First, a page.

The Webmaster or Web Manager is a strange and varied beast, something of a jack-of-all-trades. The role demands an attitude that supports self-help, constant upskilling, and a vigilant eye on technology. A Webmasters responsibilities can vary greatly between organisations of various types and sizes.
It’s not unusual for a Webmaster to be expected to posses some skill and take part in a range of traditional IT roles for web related services or projects.
Irrespective of who traditionally performed them, following are some typical tasks that are potentially a Webmaster’s responsibility in a larger organisation with one or more web servers.
- Educating Authors and Customers
- Generating Log Reports
- Publishing & Managing Content
- Securing the Website and Servers
- Managing user/group accounts
- Interacting with clients
- Monitoring/Tuning server Performance
- Server-side Programming / ASP or PHP
- Templates creation for Authors
- User & Technical Documentation
- Upskilling & Following technology
- Website promotion and SEO
An Author is any one of potentially hundreds (or thousands) of people who will actually be responsible for collating content and publishing it in some form on your web server/s.
Anyone can supply content, but not everyone is likely to be actually publishing as such. In a large organisation, people are often assigned to the role of content authoring, or administering.
The more a Webmaster can pass on to these distributed web owners or custodians, the easier it is for them in turn to pass on knowledge or skills to staff within their team, department or workgroup thus freeing up more time for the Webmaster to focus on the other tasks listed on this page.
Authors will generally need some knowledge of HTML even if they are mainly using a WYSIWYG editor to publish content. With a background in HTML an Author is more likely to be able to fix a problem page themselves, rather than pester the Webmaster for support.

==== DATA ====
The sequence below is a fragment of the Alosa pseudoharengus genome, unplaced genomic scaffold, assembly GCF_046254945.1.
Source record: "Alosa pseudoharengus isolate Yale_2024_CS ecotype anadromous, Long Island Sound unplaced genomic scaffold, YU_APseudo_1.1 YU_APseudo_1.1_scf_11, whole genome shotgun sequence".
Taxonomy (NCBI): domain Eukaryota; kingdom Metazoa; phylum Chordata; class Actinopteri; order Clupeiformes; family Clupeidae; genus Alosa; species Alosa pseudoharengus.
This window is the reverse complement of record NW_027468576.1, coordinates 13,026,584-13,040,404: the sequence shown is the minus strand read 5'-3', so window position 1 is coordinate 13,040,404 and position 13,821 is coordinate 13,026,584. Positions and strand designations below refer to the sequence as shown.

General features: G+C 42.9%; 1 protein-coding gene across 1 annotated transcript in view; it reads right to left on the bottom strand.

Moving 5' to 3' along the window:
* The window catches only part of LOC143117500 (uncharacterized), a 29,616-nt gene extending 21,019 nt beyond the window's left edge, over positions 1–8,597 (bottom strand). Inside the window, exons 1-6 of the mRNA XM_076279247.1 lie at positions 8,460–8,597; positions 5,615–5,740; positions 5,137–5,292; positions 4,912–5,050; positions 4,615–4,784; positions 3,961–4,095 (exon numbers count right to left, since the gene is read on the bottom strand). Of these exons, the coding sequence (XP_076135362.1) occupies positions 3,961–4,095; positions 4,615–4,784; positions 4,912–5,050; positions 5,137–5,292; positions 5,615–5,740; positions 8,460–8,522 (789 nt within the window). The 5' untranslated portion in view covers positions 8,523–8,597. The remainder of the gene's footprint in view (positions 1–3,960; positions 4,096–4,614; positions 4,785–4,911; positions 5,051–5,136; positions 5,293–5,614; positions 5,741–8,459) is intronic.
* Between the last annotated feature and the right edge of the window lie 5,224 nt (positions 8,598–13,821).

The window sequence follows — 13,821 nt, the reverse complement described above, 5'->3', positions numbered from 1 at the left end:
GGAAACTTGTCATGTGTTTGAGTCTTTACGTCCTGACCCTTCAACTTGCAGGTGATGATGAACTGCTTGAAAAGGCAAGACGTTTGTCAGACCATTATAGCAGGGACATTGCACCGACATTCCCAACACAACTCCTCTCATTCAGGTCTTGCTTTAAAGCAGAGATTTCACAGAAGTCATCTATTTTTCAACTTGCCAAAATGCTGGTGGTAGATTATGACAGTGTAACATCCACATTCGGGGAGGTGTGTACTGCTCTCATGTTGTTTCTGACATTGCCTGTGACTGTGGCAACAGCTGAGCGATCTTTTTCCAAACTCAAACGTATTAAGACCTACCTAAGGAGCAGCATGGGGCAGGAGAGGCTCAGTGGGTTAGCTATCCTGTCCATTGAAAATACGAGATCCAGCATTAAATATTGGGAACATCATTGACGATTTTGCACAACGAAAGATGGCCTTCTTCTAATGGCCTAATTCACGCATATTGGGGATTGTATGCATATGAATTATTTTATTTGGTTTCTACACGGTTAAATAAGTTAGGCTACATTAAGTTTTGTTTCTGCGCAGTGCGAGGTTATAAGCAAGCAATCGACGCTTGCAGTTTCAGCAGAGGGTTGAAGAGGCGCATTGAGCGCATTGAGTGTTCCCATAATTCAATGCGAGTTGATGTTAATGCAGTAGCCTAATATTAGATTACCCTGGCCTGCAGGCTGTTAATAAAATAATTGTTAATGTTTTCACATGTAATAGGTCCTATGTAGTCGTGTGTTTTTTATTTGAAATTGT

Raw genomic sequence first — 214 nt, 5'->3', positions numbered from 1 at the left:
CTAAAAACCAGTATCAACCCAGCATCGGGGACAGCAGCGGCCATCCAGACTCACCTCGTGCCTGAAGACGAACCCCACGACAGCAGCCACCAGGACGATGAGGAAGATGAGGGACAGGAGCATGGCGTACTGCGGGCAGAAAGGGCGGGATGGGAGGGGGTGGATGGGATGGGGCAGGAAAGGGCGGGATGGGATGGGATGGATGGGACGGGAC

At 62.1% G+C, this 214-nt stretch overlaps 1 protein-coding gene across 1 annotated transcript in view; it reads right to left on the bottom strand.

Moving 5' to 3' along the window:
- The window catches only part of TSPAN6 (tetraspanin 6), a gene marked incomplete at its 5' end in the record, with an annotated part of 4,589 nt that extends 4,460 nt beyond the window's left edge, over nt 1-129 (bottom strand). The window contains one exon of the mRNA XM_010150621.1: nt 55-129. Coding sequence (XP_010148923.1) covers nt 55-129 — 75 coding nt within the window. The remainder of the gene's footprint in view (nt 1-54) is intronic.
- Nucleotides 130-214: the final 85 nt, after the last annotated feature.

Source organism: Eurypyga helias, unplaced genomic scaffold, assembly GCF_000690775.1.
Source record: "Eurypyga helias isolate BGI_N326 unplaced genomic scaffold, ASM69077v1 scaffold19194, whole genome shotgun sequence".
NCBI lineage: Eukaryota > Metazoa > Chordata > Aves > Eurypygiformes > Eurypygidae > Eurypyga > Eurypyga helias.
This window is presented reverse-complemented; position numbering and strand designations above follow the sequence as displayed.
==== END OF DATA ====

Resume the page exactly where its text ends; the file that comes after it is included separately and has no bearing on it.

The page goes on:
Although as a Webmaster/Web Manager you will be expected to have a thorough understanding of HTML (and other supporting technologies), you may not neccessarily be a skilled trainer. It is often more effective to outsource generic HTML training to a company that specialises in such things. You might then provide a supplemental session afterwards that focuses on peculiarities of your site and its design and the hidden things and traps that an Author will need to know when applying their new knowledge to publishing in your web environment.
You should have at least a passing familiarity with all publishing tools that your clients are using. Not every author is going to be comfortable using a text editor or being shown how to fix something using a text editor when things go wrong.
Generating and analysing Log reports is a key task for the Webmaster. The more you know about how people are using your site the easier it is to maintain, or plan an upgrade or redesign. Often the Webmaster is asked to create personalised reports for a narrow area of a busy site, which is then passed on to the custodian of the content area so they can manage their own linking or promotion.
Log reports are a standard offering that clients expect of an ISP or web host these days. Even if your not offering it to your clients now, you should be investigating different tools for your own purposes.
One problem with producing logs for clients is that the reports need to be all things to all people, a demanding requirement indeed. You will often get requests from clients for changes in format or presentation. Other than buying or developing an impressive tool that lets client massage their own output, you may find you have to present the client with some basic reports and/or the raw data and leave them to do their own thing.